In the previous chapter, you set up a “cluster” on one machine. This chapter covers how to set up a more realistic cluster and how each piece fits, in particular:
How to set up config servers, shards, and mongos processes
How to add capacity to a cluster
How data is stored and distributed
Deciding when to shard is a balancing act. You generally do not want to shard too early because it adds operational complexity to your deployment and forces you to make design decisions that are difficult to change later. On the other hand, you do not want to wait too long to shard because it is difficult to shard an overloaded system without downtime.
In general, sharding is used to:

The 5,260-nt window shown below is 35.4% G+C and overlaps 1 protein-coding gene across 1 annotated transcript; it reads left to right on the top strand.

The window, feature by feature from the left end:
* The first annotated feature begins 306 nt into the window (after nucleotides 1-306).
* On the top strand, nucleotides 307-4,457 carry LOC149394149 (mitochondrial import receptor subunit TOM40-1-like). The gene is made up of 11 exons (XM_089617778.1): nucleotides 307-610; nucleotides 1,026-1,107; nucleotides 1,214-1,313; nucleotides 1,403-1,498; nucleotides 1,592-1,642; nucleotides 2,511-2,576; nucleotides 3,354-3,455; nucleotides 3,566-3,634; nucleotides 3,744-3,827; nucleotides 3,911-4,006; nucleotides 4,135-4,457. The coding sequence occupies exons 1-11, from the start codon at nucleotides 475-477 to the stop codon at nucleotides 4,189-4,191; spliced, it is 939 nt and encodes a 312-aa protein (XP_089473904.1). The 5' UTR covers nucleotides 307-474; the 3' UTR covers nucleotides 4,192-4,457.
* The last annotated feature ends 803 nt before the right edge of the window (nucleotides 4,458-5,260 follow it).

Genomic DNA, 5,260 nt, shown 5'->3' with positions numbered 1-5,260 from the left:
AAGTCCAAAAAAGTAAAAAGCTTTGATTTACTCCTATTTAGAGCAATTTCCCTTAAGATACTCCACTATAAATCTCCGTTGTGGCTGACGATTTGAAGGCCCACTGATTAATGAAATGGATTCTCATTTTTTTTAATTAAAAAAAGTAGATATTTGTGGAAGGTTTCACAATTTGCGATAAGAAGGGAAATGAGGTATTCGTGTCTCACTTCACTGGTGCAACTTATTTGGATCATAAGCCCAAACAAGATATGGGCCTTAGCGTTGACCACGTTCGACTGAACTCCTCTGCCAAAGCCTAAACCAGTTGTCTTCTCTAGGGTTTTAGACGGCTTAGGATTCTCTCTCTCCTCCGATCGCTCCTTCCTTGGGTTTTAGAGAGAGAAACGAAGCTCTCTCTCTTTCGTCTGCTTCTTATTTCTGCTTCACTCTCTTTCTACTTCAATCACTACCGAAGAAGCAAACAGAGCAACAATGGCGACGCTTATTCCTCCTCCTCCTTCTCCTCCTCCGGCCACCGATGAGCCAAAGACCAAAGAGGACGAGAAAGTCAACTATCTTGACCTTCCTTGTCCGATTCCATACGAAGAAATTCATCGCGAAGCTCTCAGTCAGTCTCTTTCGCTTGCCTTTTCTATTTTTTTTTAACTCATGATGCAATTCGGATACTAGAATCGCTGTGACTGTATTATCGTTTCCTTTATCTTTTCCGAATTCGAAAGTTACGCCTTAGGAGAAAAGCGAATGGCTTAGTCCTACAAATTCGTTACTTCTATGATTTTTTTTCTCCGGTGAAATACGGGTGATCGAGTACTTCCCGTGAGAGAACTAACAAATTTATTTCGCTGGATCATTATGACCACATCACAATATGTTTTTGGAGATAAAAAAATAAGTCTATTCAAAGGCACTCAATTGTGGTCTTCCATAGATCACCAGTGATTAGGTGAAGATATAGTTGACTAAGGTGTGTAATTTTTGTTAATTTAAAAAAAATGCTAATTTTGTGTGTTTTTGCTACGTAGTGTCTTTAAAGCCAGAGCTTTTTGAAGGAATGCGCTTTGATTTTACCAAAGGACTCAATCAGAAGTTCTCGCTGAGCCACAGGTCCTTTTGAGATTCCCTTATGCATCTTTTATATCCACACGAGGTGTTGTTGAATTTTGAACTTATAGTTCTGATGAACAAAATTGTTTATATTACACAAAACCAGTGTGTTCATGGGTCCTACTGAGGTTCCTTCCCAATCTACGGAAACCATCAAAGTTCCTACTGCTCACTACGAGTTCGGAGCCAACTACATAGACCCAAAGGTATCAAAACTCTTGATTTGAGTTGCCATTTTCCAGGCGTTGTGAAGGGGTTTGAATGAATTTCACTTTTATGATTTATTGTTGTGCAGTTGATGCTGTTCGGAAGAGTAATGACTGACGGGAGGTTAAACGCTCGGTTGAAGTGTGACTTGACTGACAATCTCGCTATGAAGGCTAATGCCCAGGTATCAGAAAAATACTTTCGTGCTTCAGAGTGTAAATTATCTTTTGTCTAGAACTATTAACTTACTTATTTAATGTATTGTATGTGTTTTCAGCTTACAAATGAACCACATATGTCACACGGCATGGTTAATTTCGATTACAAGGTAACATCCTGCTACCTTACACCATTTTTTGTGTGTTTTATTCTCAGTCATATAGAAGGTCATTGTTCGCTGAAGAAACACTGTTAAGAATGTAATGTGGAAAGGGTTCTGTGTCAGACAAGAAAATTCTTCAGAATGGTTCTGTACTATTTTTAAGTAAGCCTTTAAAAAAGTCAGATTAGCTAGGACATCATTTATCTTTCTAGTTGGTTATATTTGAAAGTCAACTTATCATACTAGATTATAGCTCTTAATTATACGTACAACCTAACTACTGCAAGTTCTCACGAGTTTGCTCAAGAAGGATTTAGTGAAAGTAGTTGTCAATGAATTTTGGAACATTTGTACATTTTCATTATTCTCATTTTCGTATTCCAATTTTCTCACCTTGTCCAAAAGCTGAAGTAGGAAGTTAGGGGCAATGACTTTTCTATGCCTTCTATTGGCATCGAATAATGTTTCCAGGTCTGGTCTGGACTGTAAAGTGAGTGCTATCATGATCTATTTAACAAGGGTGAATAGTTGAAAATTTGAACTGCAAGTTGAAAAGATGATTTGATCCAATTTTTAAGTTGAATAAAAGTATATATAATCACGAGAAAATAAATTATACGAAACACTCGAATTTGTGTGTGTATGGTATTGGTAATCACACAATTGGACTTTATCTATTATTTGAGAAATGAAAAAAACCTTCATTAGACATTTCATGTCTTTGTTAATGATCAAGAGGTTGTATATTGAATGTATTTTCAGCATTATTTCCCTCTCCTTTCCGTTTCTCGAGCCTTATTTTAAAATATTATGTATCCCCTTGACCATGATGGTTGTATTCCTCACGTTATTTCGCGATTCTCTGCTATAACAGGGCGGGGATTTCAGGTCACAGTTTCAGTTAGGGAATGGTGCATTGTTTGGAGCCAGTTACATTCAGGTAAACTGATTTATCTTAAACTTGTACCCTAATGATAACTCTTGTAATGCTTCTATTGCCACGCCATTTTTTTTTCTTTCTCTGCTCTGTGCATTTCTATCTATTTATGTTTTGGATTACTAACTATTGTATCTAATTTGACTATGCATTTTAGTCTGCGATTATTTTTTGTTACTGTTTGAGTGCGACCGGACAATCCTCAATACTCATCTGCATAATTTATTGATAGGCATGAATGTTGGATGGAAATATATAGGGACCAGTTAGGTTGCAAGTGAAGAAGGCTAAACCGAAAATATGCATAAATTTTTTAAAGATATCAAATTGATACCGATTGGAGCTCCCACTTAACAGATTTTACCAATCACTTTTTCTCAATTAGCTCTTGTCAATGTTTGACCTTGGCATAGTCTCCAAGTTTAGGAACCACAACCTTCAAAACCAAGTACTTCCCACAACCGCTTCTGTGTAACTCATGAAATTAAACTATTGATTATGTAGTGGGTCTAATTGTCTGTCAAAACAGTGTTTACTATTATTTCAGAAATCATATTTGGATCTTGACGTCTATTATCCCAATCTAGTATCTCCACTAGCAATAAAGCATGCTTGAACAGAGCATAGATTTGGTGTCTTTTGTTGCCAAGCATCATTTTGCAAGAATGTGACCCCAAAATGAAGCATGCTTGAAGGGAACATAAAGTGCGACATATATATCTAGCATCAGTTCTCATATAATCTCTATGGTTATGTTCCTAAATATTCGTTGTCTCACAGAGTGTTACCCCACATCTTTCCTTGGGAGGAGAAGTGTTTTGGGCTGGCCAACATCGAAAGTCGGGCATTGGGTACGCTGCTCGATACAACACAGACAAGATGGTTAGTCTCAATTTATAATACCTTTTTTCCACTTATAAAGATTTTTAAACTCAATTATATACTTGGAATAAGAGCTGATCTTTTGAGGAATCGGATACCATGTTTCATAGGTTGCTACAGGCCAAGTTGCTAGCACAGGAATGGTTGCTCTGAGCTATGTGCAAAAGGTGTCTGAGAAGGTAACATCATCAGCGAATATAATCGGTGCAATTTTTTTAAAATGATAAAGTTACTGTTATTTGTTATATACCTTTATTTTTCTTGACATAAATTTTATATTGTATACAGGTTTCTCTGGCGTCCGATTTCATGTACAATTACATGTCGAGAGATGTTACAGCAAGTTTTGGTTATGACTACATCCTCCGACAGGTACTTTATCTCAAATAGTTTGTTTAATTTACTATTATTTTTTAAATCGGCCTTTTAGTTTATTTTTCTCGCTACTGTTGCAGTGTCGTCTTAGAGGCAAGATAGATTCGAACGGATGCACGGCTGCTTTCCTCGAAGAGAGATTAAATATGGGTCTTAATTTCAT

Increase available RAM
Increase available disk space
Reduce load on a server
Read or write data with greater throughput than a single
mongod can handle
Thus, good monitoring is important to decide when sharding will be necessary. Carefully measure each of these metrics. Generally people speed toward one of these bottlenecks much faster than the others, so figure out which one your deployment will need to provision for first and make plans well in advance about when and how you plan to convert your replica set.
As you add shards, performance should increase roughly linearly per shard up to hundreds of shards. However, you will usually experience a performance drop if you move from a non-sharded system to just a few shards. Due to the overhead of moving data, maintaining metadata, ...